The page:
This volume introduces the reader to the wide range of methods that digital humanities employ, and offers a practical guide to the study, interpretation, and presentation of cultural material and practices. In this instance, the editors consider digital humanities to include both the use of computing to understand cultural material in new ways, and the application of theories and methods from the humanities to interpret new technologies. Each chapter provides a step-by-step guide to cutting-edge methodologies so that students can make informed decisions about the methods they use, consider ethical practices, follow practical procedures, and present their work effectively. Readers will develop practical and reflexive understandings of the software and digital devices that they study and use for research, and the book will help new researchers collaborate and contribute to their scholarly communities, and to public discourse. As contemporary humanities work becomes increasingly interdisciplinary, and increasingly permeated by and with digital technologies, this volume helps new researchers navigate an evolving academic environment. Humanities and social sciences students will find this textbook an invaluable resource for assessing and creating digital projects.
Since 2006, DARIAH has been building a digital research infrastructure for the arts and humanities. The article describes this development and examines the relatively short history of research infrastructures – a scientific innovation of the 20th century – in the arts and humanities.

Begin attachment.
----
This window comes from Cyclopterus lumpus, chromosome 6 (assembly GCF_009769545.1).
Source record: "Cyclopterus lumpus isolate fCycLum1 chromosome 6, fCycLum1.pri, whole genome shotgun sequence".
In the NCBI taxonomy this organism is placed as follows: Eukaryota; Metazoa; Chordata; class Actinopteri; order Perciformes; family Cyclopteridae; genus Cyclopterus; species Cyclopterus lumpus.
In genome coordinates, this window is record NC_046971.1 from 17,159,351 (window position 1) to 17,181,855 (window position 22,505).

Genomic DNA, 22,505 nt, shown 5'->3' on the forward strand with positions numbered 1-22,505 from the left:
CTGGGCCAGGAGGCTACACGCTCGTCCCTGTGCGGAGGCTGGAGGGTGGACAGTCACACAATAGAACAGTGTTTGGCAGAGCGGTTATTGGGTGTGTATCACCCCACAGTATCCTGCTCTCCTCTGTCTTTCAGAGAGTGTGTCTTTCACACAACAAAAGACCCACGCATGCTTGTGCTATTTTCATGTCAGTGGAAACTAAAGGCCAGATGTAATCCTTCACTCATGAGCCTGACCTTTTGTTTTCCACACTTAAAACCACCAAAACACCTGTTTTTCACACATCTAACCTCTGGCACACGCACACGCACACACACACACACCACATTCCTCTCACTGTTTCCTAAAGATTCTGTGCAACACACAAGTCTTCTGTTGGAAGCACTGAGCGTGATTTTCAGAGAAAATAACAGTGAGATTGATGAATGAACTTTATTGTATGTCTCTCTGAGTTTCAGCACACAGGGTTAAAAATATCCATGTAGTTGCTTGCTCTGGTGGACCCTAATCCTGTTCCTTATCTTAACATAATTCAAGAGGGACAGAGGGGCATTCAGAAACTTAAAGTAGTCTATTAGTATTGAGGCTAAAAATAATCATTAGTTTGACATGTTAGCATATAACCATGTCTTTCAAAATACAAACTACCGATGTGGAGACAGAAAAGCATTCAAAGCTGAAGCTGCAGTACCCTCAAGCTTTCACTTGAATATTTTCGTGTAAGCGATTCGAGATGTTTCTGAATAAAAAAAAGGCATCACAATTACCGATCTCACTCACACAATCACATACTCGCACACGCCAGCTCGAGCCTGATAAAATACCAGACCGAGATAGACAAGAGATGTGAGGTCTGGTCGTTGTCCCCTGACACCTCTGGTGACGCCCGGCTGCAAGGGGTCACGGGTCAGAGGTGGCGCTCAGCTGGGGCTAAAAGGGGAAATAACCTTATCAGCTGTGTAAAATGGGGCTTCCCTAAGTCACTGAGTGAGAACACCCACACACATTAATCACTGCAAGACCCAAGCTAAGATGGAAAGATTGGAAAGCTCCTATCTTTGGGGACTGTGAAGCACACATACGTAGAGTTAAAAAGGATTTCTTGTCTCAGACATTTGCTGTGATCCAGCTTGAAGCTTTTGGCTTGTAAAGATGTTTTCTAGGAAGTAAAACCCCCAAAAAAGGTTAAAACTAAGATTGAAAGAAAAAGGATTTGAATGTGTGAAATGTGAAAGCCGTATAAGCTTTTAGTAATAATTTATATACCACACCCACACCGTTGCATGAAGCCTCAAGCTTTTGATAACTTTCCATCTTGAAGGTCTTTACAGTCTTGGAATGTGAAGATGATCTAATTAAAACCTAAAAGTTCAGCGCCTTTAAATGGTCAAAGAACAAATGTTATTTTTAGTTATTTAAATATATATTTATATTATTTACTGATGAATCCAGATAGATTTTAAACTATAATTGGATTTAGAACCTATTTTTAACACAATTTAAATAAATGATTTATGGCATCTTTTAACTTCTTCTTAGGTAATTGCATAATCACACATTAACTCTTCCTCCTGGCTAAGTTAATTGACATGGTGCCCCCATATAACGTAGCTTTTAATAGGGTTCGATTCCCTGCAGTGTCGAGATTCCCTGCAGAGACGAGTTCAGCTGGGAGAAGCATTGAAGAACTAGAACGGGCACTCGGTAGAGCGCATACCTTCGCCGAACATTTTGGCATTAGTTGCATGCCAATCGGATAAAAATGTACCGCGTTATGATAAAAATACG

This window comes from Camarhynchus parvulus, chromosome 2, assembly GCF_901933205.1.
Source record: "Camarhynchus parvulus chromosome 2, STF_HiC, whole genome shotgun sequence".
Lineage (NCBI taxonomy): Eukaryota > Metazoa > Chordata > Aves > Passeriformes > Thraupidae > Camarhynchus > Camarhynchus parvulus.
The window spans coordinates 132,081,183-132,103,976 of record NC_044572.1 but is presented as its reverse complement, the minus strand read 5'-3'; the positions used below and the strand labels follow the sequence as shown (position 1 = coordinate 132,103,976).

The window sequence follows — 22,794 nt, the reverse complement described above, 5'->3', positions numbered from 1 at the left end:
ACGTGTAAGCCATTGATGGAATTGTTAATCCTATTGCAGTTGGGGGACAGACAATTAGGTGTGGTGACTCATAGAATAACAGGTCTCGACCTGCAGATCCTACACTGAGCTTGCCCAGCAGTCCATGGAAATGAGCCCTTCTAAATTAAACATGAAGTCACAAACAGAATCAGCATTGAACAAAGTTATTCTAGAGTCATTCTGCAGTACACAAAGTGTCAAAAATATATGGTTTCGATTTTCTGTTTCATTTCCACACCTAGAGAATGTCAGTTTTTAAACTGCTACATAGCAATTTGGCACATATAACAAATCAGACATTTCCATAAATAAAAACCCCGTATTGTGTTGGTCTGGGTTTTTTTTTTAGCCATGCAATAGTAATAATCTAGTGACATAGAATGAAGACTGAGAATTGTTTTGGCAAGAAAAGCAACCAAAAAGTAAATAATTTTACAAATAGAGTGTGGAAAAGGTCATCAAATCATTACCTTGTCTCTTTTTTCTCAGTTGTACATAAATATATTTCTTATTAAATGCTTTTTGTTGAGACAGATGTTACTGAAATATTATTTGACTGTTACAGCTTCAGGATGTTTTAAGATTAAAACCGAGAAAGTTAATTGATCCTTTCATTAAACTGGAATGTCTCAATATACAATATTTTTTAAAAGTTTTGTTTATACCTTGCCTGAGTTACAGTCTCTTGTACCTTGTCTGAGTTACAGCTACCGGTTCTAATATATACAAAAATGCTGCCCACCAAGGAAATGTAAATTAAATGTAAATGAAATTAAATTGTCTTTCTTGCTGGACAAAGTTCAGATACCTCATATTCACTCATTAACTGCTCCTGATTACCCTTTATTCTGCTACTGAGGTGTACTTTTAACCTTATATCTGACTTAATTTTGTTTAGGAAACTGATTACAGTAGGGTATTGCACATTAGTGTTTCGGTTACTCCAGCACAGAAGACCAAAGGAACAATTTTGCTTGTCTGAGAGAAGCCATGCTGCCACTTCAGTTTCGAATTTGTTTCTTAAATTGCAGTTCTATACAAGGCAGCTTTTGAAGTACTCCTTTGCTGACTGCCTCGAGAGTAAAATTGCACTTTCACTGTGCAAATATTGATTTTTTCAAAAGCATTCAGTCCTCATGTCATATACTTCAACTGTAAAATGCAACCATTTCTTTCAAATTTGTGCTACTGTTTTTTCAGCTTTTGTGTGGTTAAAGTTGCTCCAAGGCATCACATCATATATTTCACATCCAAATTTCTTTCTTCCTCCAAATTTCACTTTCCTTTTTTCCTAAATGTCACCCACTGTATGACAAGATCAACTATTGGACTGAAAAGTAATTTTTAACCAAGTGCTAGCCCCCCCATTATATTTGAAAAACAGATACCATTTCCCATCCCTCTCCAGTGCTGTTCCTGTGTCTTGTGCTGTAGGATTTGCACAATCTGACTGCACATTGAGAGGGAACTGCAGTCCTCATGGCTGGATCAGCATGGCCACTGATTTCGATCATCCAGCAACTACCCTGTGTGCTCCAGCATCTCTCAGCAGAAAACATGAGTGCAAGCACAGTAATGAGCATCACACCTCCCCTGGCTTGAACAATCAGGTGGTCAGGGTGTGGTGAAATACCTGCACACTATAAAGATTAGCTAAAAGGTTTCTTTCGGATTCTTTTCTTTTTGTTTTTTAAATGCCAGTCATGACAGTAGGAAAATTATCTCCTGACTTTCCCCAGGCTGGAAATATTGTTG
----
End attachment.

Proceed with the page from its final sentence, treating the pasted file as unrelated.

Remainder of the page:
The prospects of various interdisciplinary researches, the problem of the unity of scientific knowledge, the possibility of translating methods from one discipline to another, the impact of digitalization on various fields of scientific knowledge, the acceptability of general approaches to science management, in particular, to the evaluation of scientific productivity are debated in the discussion on the limits of methodological convergence of natural-scientific and social-humanitarian knowledge. The debaters Н.N. Knyazeva, G.L. Tulchinsky, V.G. Kuznetsov and N.M. Smirnova comment on each other’s positions, point out the strengths and weaknesses in proponents’ justification, agree on a number of issues, and indicate the main theses and arguments for each position, groping for prospects for further development of the discussed issues.
Within a brief historical period, BRICS as an inter-State association has become an influential player in the world economy and politics. BRICS is a primarily political entity, and in that regard, the BRICS grouping correlates with the Shanghai Cooperation Organization (SCO). However, not all the expectations placed on the SCO by the founding countries at the time of its creation in 2001 have been met so far. The question is to what extent expectations may be fulfilled in case of BRICS.
The article identifies the effect of personalization of politics: its definition is given, the determinants and possible consequences are considered. That effect is illustrated by some features in the Asian and European style of modern political leadership.